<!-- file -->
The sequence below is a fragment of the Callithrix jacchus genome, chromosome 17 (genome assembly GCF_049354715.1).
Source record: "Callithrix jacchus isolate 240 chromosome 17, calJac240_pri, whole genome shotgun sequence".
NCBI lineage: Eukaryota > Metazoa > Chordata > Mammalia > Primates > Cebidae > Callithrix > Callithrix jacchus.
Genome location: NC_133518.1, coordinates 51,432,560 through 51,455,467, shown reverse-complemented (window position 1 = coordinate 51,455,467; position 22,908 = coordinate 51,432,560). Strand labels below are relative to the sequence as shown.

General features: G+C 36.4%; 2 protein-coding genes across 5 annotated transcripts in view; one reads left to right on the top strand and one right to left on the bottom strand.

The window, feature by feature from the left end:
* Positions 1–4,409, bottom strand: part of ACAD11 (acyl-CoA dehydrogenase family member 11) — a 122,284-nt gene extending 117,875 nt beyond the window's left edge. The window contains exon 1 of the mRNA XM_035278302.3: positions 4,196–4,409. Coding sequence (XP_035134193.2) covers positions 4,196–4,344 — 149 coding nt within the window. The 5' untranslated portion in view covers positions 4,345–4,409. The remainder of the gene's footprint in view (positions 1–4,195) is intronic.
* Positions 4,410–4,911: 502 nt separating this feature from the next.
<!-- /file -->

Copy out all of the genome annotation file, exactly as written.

The sequence below is a fragment of the Callithrix jacchus genome, chromosome 17 (genome assembly GCF_049354715.1).
Source record: "Callithrix jacchus isolate 240 chromosome 17, calJac240_pri, whole genome shotgun sequence".
NCBI lineage: Eukaryota > Metazoa > Chordata > Mammalia > Primates > Cebidae > Callithrix > Callithrix jacchus.
Genome location: NC_133518.1, coordinates 51,432,560 through 51,455,467, shown reverse-complemented (window position 1 = coordinate 51,455,467; position 22,908 = coordinate 51,432,560). Strand labels below are relative to the sequence as shown.

General features: G+C 36.4%; 2 protein-coding genes across 5 annotated transcripts in view; one reads left to right on the top strand and one right to left on the bottom strand.

The window, feature by feature from the left end:
* Positions 1–4,409, bottom strand: part of ACAD11 (acyl-CoA dehydrogenase family member 11) — a 122,284-nt gene extending 117,875 nt beyond the window's left edge. The window contains exon 1 of the mRNA XM_035278302.3: positions 4,196–4,409. Coding sequence (XP_035134193.2) covers positions 4,196–4,344 — 149 coding nt within the window. The 5' untranslated portion in view covers positions 4,345–4,409. The remainder of the gene's footprint in view (positions 1–4,195) is intronic.
* Positions 4,410–4,911: 502 nt separating this feature from the next.